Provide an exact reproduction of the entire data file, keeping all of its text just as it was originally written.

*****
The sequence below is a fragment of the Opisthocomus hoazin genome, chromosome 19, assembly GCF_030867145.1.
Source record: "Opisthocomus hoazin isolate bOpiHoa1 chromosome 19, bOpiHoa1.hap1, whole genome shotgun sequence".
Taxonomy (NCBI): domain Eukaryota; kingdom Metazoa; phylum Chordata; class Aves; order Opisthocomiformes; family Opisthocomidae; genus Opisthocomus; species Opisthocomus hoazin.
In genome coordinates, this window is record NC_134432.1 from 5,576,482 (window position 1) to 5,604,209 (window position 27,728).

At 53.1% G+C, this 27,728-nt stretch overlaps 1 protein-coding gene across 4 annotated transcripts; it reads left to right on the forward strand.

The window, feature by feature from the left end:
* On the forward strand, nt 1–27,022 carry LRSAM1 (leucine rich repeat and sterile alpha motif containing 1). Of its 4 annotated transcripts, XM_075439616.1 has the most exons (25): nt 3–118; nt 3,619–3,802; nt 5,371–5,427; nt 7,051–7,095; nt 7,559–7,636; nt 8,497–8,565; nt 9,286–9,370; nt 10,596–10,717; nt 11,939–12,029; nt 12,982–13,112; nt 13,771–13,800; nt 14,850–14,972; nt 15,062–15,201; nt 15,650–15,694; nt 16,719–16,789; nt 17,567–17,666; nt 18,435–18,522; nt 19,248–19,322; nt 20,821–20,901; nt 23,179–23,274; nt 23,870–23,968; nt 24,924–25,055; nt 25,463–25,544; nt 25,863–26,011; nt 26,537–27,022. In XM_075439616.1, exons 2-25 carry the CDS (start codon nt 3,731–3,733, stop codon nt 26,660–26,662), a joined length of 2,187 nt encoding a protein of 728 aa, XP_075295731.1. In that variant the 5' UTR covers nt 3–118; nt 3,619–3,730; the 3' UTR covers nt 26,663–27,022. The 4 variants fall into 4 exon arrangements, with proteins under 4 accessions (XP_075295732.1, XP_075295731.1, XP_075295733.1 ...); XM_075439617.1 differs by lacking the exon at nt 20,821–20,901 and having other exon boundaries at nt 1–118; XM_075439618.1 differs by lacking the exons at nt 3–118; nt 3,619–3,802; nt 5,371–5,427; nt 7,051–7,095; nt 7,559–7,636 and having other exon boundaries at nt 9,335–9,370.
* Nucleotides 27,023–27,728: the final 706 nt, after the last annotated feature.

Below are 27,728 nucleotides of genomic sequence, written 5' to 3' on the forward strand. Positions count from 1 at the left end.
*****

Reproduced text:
The sequence below is a fragment of the Opisthocomus hoazin genome, chromosome 19, assembly GCF_030867145.1.
Source record: "Opisthocomus hoazin isolate bOpiHoa1 chromosome 19, bOpiHoa1.hap1, whole genome shotgun sequence".
Taxonomy (NCBI): domain Eukaryota; kingdom Metazoa; phylum Chordata; class Aves; order Opisthocomiformes; family Opisthocomidae; genus Opisthocomus; species Opisthocomus hoazin.
In genome coordinates, this window is record NC_134432.1 from 5,576,482 (window position 1) to 5,604,209 (window position 27,728).

At 53.1% G+C, this 27,728-nt stretch overlaps 1 protein-coding gene across 4 annotated transcripts; it reads left to right on the forward strand.

The window, feature by feature from the left end:
* On the forward strand, nt 1–27,022 carry LRSAM1 (leucine rich repeat and sterile alpha motif containing 1). Of its 4 annotated transcripts, XM_075439616.1 has the most exons (25): nt 3–118; nt 3,619–3,802; nt 5,371–5,427; nt 7,051–7,095; nt 7,559–7,636; nt 8,497–8,565; nt 9,286–9,370; nt 10,596–10,717; nt 11,939–12,029; nt 12,982–13,112; nt 13,771–13,800; nt 14,850–14,972; nt 15,062–15,201; nt 15,650–15,694; nt 16,719–16,789; nt 17,567–17,666; nt 18,435–18,522; nt 19,248–19,322; nt 20,821–20,901; nt 23,179–23,274; nt 23,870–23,968; nt 24,924–25,055; nt 25,463–25,544; nt 25,863–26,011; nt 26,537–27,022. In XM_075439616.1, exons 2-25 carry the CDS (start codon nt 3,731–3,733, stop codon nt 26,660–26,662), a joined length of 2,187 nt encoding a protein of 728 aa, XP_075295731.1. In that variant the 5' UTR covers nt 3–118; nt 3,619–3,730; the 3' UTR covers nt 26,663–27,022. The 4 variants fall into 4 exon arrangements, with proteins under 4 accessions (XP_075295732.1, XP_075295731.1, XP_075295733.1 ...); XM_075439617.1 differs by lacking the exon at nt 20,821–20,901 and having other exon boundaries at nt 1–118; XM_075439618.1 differs by lacking the exons at nt 3–118; nt 3,619–3,802; nt 5,371–5,427; nt 7,051–7,095; nt 7,559–7,636 and having other exon boundaries at nt 9,335–9,370.
* Nucleotides 27,023–27,728: the final 706 nt, after the last annotated feature.

Below are 27,728 nucleotides of genomic sequence, written 5' to 3' on the forward strand. Positions count from 1 at the left end.